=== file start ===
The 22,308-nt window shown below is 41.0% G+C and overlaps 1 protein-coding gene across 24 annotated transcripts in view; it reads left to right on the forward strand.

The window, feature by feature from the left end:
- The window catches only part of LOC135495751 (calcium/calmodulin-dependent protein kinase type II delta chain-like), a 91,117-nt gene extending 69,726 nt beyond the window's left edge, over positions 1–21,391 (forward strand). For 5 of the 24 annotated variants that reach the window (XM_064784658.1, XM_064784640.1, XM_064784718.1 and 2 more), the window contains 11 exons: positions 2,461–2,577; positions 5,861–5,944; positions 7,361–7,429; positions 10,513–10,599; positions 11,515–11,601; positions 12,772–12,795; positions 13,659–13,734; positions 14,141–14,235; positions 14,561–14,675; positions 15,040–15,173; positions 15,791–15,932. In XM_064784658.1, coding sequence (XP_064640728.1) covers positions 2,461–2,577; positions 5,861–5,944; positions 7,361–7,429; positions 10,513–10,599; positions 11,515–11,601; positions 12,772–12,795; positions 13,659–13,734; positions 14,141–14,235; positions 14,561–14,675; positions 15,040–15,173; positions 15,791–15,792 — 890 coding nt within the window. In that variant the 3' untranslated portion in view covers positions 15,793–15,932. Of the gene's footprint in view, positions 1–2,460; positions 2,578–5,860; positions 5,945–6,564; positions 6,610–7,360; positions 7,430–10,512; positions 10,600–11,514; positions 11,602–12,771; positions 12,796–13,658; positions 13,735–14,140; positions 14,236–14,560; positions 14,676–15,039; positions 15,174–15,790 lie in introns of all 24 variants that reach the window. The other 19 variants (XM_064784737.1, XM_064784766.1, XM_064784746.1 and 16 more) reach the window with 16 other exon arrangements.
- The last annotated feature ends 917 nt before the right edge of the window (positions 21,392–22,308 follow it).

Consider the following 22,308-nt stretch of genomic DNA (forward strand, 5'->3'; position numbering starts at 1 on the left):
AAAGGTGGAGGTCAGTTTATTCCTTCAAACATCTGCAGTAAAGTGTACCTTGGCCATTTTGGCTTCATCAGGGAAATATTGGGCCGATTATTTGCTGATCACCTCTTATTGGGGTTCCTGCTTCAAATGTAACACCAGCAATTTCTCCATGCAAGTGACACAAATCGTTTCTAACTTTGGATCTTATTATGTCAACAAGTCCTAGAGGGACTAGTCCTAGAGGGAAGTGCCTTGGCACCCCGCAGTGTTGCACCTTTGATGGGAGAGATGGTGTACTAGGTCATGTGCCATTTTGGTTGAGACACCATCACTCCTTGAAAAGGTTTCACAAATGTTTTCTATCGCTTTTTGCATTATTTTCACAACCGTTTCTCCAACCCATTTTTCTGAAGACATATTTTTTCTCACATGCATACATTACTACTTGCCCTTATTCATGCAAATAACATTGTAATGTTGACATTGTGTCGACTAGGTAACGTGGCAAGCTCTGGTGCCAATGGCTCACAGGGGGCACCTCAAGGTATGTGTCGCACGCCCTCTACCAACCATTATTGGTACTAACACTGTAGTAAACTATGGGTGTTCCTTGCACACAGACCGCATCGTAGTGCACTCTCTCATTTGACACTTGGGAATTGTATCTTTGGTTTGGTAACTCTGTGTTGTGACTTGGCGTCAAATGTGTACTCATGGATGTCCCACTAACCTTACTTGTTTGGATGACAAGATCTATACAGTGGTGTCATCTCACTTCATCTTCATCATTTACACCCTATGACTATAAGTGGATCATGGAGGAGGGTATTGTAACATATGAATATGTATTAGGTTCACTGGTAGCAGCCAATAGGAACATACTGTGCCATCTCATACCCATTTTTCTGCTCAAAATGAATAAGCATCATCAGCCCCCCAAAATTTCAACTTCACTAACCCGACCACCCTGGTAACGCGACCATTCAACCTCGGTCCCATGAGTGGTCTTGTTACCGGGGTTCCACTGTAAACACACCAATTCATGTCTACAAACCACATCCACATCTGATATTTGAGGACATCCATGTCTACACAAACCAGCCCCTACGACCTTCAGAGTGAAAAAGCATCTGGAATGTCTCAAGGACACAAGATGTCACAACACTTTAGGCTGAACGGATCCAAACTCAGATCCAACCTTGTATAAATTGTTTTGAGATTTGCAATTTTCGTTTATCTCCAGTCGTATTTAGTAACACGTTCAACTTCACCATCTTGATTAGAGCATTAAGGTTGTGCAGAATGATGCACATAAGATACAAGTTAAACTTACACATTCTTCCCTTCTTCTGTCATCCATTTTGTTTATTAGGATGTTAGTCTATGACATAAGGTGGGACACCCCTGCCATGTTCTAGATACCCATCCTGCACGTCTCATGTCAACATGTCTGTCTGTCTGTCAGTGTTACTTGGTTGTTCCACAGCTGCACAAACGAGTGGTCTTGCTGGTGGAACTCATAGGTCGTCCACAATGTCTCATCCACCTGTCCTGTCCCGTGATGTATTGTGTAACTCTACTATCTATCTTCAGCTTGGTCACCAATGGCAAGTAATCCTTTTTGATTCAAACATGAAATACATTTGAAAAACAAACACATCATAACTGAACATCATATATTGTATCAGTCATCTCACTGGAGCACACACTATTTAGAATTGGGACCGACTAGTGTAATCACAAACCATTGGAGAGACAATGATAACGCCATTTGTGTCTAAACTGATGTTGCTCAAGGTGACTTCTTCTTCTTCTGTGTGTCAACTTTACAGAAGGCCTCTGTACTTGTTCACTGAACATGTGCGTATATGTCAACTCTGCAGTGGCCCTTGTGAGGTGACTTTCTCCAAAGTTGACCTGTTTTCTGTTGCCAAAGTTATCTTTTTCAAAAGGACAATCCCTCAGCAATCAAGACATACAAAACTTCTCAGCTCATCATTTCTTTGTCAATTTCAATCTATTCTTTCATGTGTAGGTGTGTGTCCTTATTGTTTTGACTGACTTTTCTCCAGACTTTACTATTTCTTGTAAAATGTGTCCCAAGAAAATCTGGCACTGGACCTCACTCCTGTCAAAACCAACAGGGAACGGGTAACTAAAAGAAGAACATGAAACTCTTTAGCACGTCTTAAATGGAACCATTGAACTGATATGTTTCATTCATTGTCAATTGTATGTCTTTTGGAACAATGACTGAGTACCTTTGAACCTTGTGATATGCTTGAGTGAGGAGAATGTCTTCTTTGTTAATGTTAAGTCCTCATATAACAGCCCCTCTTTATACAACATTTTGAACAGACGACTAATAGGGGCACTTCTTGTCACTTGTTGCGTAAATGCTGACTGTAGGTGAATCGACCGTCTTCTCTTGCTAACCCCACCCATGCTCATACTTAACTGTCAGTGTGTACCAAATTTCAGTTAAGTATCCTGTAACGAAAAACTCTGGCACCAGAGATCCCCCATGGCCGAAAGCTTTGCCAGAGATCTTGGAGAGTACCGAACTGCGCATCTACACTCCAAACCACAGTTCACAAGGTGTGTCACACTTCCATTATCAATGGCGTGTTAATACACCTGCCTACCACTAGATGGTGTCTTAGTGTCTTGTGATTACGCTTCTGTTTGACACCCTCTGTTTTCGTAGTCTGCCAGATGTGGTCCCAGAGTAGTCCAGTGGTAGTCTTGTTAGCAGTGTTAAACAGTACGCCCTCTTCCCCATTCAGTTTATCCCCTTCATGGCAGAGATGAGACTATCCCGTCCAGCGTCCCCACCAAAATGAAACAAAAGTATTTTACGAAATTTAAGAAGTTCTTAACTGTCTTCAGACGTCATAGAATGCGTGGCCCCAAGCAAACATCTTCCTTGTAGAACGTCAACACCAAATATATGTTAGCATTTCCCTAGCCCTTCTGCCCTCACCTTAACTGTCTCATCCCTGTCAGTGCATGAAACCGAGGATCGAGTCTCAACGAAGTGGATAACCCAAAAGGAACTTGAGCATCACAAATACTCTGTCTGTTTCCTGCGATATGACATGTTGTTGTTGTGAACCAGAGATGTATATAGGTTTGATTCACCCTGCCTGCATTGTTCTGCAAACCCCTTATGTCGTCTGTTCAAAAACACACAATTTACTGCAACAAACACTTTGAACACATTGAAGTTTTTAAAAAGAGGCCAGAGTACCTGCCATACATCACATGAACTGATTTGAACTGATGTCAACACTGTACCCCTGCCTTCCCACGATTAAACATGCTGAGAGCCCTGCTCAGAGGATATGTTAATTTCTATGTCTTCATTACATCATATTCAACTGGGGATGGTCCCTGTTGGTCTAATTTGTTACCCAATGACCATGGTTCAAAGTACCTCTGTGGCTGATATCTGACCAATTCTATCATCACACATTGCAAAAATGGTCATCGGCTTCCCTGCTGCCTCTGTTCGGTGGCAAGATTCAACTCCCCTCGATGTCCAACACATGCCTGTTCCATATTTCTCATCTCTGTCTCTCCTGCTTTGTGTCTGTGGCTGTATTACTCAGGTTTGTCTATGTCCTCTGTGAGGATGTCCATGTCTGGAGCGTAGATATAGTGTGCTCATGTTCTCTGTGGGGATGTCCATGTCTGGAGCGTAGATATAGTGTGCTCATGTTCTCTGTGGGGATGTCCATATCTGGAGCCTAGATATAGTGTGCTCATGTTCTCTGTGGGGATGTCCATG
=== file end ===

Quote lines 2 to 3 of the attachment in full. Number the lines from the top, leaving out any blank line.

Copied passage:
The window, feature by feature from the left end:
- The window catches only part of LOC135495751 (calcium/calmodulin-dependent protein kinase type II delta chain-like), a 91,117-nt gene extending 69,726 nt beyond the window's left edge, over positions 1–21,391 (forward strand). For 5 of the 24 annotated variants that reach the window (XM_064784658.1, XM_064784640.1, XM_064784718.1 and 2 more), the window contains 11 exons: positions 2,461–2,577; positions 5,861–5,944; positions 7,361–7,429; positions 10,513–10,599; positions 11,515–11,601; positions 12,772–12,795; positions 13,659–13,734; positions 14,141–14,235; positions 14,561–14,675; positions 15,040–15,173; positions 15,791–15,932. In XM_064784658.1, coding sequence (XP_064640728.1) covers positions 2,461–2,577; positions 5,861–5,944; positions 7,361–7,429; positions 10,513–10,599; positions 11,515–11,601; positions 12,772–12,795; positions 13,659–13,734; positions 14,141–14,235; positions 14,561–14,675; positions 15,040–15,173; positions 15,791–15,792 — 890 coding nt within the window. In that variant the 3' untranslated portion in view covers positions 15,793–15,932. Of the gene's footprint in view, positions 1–2,460; positions 2,578–5,860; positions 5,945–6,564; positions 6,610–7,360; positions 7,430–10,512; positions 10,600–11,514; positions 11,602–12,771; positions 12,796–13,658; positions 13,735–14,140; positions 14,236–14,560; positions 14,676–15,039; positions 15,174–15,790 lie in introns of all 24 variants that reach the window. The other 19 variants (XM_064784737.1, XM_064784766.1, XM_064784746.1 and 16 more) reach the window with 16 other exon arrangements.